and usually occurs in women who are breast-feeding. characterized by
Sadden onset of flu-like symptoms
It is usually affects only one breast, but may affect both breasts, most
common in upper outer quadrant of the breast.
Most Common organisms:
 Staphylococcus aurous
 Streptococcus
 Escherichia Coil
 Symptoms
 Mastitis affects 1% of women after Childbirth (lowdermilk, 2004)
Source of infection may be from hands of patient, personnel caring for
patient, baby's nose or throat, or blood-borne.
 Fever
 Fatigue
 headache
 Aches, chills, or other flu-like symptoms
 Redness, tenderness, warm , and edema of the breast
 A burning feeling in the breast
 A hard feeling or tender lump in the breast
 Pus draining from the nipple
 Swollen lymph glands in the arm
 Localized breast pain
Predisposing factors :
Obstructed milk duct
Cracked, sore nipple
Poor nutrition
Stress- fatigue
Tight bra
Sericulture factor: Lack of support
1.Antibiotic (Cloxacillin , Cephalosporin)
3.provide warm compresses to resolve tissue reaction; may cause increased
milk production and worsen symptoms.
4.May apply cold to decrease tissue metabolism and milk production.
5.continue breast feeding with appropriate and correct feeding position , May
have patient stop breast-feeding (controversial).
6.massage breast
7.wear a well fitting bra
8.avoid wash breast with soap
9.balance diet (Vitamin C)
10. Increase fluid intake
7.Cracked Nipple
Fissured nipple occurs in about half of the nursing mothers at one time
or another. Nipple tenderness and soreness are usually the result of
trauma and irritation.
 Improper antenatal care.
 Improper technique of breastfeeding.
 Unnecessary prolonged lactation.
 Flat or large size nipple--- excoriation.
 The use of irritating substances e.g. soaps, lotions.
 Conditions as candidiasis, and contact dermatitis.
 Engorgement of the breast.
Signs and symptoms:
 Irritation of the nipple in the form of minute blisters or petechial spots.
 Persistent pain and tenderness.
 Bleeding.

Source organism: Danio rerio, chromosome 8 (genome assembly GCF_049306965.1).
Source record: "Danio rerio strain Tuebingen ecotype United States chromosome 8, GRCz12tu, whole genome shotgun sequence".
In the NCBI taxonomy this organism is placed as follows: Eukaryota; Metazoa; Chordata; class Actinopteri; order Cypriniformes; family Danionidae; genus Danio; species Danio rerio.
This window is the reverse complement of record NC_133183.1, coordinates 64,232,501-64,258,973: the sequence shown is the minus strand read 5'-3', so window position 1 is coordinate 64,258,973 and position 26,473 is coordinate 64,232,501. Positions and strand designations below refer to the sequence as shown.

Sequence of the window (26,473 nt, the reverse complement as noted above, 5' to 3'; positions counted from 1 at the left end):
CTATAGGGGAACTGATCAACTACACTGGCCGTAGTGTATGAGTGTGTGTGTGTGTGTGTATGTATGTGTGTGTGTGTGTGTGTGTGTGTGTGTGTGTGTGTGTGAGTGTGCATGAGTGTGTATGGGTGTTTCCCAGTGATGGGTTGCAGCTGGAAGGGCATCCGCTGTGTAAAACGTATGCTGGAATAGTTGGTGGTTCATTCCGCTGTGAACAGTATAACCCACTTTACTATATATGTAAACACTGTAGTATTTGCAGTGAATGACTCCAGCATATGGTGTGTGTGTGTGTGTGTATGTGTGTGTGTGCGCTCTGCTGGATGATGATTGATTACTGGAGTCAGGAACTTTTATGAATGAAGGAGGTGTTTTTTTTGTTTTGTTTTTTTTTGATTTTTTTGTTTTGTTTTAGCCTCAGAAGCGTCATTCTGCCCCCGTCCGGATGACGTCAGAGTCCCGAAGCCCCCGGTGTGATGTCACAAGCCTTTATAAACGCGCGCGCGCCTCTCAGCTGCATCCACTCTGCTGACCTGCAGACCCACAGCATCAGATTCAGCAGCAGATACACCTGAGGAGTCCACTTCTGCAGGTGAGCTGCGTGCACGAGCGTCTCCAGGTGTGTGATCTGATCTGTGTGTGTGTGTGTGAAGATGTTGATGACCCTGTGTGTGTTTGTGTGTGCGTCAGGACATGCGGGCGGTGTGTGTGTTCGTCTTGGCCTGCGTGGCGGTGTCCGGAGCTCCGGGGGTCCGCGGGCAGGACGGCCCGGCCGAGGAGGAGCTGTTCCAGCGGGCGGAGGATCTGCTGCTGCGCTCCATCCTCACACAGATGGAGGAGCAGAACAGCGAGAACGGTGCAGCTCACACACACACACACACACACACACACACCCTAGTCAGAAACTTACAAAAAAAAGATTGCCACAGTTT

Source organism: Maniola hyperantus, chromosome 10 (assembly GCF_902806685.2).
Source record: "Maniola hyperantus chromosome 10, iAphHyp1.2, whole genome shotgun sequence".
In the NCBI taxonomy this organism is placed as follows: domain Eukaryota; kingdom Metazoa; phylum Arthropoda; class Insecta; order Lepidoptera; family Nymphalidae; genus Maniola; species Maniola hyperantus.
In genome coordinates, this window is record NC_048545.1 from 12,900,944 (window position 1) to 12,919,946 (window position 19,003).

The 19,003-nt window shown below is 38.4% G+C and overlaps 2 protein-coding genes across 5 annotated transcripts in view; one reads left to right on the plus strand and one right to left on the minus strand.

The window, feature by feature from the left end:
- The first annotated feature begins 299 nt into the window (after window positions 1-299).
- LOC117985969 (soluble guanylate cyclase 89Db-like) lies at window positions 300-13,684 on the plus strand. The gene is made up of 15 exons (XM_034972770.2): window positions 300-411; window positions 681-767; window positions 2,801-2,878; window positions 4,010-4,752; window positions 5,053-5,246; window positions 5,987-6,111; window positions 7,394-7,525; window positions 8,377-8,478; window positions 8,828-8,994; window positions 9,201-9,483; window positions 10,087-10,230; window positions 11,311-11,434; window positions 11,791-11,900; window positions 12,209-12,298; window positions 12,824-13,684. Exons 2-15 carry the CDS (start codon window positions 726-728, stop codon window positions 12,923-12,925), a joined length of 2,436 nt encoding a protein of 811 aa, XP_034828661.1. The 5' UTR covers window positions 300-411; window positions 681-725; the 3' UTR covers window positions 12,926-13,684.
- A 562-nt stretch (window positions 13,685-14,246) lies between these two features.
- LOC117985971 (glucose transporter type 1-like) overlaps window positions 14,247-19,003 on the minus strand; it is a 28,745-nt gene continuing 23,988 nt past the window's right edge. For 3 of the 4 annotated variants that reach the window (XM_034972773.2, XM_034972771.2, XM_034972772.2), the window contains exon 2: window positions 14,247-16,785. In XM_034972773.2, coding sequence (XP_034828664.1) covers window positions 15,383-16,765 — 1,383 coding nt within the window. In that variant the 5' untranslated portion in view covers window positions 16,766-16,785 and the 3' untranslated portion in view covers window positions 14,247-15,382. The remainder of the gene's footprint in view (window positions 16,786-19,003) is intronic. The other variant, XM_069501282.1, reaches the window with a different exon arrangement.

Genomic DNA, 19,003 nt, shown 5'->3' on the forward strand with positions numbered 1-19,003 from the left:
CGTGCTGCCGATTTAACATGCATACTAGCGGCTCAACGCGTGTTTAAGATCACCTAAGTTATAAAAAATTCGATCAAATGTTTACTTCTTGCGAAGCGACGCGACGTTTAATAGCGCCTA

 Inflammation signs.
Nursing management:
 Proper technique of breast-feeding should be followed.
 Apply moist heat and massage before feeding (3-5 min).
 Frequent, short feedings.
 Air/sun exposure.
 Avoid engorged breast.
 Avoid irritating materials.
 Use supportive bra.
 Mild analgesic and panthenol ointment may be used.
 Treatment of candidiasis and dermatitis.
8.Insufficient milk supply:
Physiological variations in milk secretion are often perceived as milk
Nursing management:
 Encourage the mother to follow frequent breast-feeding.
 Mother should drink more fluids.
 Reduce outside activities that are strenuous.
 Avoid supplementary hour feeds.
 Nurse the baby every hour if necessary.
 Nurse in a relaxed position.
 Try to avoid distracting or up setting situation while breastfeeding.
 Breast-feed just as the baby wakes up before he can begin crying
from hunger.
Have a warm or cool drink each time the baby is breast-fed.
9. Leaking of breast milk:
Women who have active ejection reflexes often find that breasts leak
milk during the first few weeks after delivery.
Nursing management:
 The mother should put clean pieces of gauze or cloth inside the bra to
soak up the milk.
 Change the clothes frequently.
 Breast care frequently.
10.Perineal Discomfort
It usually occurs due to presence of tears, lacerations, episiotomy and
Nursing management:
 Frequent perineal care under aseptic technique, (the area should be
kept clean and dry).
 Soaks of magnesium sulphate compresses in case of edema.
 Expose to dry heat (electric lamp) will help the healing process.
 Health education that includes:
Perineal self care.
Position (lateral with a pillow between thighs).
Diet: rich in protein.
Sources of strain such as coughing, constipation and carrying
heavy objects should be avoided.
Encourage pelvic floor muscle exercises.
Avoid infection.
6. The use of cotton underwear.
 Postpartum Blues (Depression)
Rev a Rubin defined postpartum blues as "the gap between the ideal
and reality: the new mother's expectations may exceed her
capabilities, resulting in cyclic feelings of Depression". This condition
is usually temporary and may occur in the hospital. The condition is
partly due to hormonal changes, and partly due to the ego adjustment
Accompanies role transition.
Signs and symptoms:
 Disturbed appetite and sleeping patterns.
 Discomfort, fatigue and exhaustion.
 Episodes of crying for no apparent cause.
 The mother may experience a let down feeling accompanied by
irritability and tears which often relieves the tension.
 Guilt feeling at being depressed.
Predisposing factors:
 The first pregnancy or pregnancy in late childbearing age.
 Social isolation.
 Ambivalence toward the woman's own mother.
 Prolonged, hard labor.
 Anxiety regarding finances.
 Marital disharmony.
 Crisis in the family.
Nursing management:
 Reassurance, understanding, and anticipatory guidance will help the
become aware that
these feelings
accompaniment to this role transition.
are a